UEA Debating | 21.11.2005 14:20
The debate, hosted by the UEA Debating Society, took place in a University common-room packed to its 100 person capacity and saw Mr Clarke argue against a panel of two students with both sides taking questions from the audience.
Jack Guest, President of UEA Debating Society and member of the Green Party opened the debate arguing that democracy was on its back in the UK because of globalisation and global economics, the role of the party whip in parliament and the media’s coverage of political news; the combined effect of which has driven ideology from politics and created voter disillusionment and apathy.
Mr Clarke responded by arguing that although democracy faces problems in the UK it is not as bad as ‘on its back’, that there are strong ideological differences between the main political parties and that the recent Government defeat in the House of Commons shows that the party whip is not all powerful.
Consensus between the panels was reached on a number of issues, including a personal preference expressed by Mr Clarke for an alternative to the ‘first past the post’ voting system and the need to get more people active and inspired in politics; but when the audience voted to decide the outcome of the debate, a previous majority of abstentions was turned into a majority agreeing with the motion.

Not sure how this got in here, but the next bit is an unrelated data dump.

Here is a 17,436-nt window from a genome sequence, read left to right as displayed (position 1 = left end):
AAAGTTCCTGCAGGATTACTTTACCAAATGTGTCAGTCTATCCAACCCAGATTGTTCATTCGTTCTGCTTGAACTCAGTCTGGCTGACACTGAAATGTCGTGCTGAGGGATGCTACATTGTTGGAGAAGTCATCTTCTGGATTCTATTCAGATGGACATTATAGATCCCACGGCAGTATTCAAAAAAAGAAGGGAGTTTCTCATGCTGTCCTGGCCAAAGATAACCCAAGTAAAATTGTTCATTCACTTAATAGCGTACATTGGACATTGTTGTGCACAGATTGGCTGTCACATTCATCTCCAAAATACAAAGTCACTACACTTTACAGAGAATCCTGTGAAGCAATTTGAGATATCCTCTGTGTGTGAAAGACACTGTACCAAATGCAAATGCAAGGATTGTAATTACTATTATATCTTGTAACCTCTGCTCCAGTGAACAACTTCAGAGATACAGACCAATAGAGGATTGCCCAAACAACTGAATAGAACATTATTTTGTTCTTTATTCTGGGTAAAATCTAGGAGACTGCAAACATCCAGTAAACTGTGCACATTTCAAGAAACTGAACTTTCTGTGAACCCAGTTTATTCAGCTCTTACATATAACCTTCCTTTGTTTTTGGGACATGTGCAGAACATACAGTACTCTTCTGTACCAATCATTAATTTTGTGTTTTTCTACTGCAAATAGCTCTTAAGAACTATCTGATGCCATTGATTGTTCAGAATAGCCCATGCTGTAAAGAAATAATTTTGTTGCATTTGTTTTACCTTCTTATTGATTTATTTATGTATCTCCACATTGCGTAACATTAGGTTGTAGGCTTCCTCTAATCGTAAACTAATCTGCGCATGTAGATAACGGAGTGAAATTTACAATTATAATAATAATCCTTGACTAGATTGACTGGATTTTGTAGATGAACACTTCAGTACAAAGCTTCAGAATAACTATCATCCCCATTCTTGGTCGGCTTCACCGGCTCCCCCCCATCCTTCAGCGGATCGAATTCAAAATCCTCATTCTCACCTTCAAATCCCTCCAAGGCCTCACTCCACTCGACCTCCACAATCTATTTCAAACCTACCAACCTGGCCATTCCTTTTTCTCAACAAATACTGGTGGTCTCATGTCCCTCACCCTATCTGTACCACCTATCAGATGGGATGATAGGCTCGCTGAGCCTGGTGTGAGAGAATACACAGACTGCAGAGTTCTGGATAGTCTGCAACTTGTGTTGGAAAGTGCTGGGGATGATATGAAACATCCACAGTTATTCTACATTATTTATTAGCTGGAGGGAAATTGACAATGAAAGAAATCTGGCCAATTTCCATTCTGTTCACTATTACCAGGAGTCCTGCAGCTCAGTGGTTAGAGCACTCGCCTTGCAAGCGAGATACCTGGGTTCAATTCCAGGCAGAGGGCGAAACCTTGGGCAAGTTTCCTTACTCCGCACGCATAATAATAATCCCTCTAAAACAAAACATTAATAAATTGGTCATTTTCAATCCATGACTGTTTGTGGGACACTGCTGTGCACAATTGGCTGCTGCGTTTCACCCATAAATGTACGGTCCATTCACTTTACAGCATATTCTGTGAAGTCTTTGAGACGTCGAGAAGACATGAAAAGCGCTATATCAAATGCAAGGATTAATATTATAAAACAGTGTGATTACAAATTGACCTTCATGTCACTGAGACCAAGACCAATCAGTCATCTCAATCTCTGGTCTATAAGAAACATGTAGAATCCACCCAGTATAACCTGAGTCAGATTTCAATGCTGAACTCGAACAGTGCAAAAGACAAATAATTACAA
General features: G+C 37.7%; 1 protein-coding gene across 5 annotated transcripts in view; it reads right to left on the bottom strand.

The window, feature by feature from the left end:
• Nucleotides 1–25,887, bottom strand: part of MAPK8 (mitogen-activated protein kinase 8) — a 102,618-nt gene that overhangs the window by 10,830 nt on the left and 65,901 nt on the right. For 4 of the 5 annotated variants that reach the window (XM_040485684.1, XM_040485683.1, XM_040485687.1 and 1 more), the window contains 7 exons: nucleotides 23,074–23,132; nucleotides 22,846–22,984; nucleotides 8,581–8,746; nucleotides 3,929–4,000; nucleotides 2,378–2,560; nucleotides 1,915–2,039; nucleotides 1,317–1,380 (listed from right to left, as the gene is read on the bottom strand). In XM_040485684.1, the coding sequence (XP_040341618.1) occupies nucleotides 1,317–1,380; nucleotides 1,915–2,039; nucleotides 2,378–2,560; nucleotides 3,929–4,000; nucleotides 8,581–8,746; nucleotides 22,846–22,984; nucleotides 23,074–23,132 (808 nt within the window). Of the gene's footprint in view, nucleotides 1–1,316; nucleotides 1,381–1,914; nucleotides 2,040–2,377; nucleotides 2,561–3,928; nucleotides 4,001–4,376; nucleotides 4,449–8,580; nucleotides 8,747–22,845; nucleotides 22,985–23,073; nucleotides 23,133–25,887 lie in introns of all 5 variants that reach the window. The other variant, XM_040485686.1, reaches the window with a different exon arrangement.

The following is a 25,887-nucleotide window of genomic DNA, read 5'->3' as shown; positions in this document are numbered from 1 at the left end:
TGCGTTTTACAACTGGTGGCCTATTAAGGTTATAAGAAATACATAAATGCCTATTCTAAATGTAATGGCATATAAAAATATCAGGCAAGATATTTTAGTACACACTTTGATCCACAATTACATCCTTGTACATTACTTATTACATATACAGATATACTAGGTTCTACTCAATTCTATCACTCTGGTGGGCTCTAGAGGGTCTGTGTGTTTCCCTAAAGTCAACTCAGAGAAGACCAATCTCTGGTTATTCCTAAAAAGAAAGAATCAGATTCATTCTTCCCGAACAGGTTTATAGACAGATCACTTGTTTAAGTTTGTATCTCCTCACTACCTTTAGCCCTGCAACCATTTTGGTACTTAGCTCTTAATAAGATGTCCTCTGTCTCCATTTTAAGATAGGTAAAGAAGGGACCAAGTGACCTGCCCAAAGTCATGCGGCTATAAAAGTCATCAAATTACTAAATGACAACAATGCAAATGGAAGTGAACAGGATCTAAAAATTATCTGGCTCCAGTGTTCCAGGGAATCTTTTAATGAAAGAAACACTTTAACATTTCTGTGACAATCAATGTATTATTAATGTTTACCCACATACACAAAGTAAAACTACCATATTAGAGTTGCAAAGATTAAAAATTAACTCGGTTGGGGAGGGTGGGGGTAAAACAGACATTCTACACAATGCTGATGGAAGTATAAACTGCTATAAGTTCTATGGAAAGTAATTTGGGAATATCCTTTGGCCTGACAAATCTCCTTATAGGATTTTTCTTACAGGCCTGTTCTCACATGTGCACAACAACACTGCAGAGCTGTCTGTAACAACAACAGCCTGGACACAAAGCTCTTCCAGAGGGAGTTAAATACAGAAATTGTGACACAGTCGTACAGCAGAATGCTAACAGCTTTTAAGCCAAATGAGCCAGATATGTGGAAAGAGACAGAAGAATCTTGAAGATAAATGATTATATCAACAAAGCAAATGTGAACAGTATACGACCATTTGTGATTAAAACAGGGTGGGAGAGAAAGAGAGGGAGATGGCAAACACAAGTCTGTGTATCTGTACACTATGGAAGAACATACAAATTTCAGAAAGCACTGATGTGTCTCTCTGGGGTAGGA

Jess Durant, second year Culture Literature and Politics student and vice-president of UEA Debating Society joined Jack Guest to comprise the panel arguing for the motion against Charles Clarke’s who sat on a panel with Owen Bryant, a second year Philosophy, Politics and Economics student.
Jack Guest said: “The outcome of this debate demonstrates a real emerging consensus that democracy in the UK needs a lifeline. Our politicians must do more to inspire us and to get people involved in the democratic process, and as citizens we must become more idealistic and driven to tackle the local and global problems we face.”
Charles Clarke MP said: "It was a pleasure to take part in this event with
UEA Debating Society and I was thrilled to be invited. I think the passion
and quality of the discussion proved that democracy in the UK is indeed
alive and well."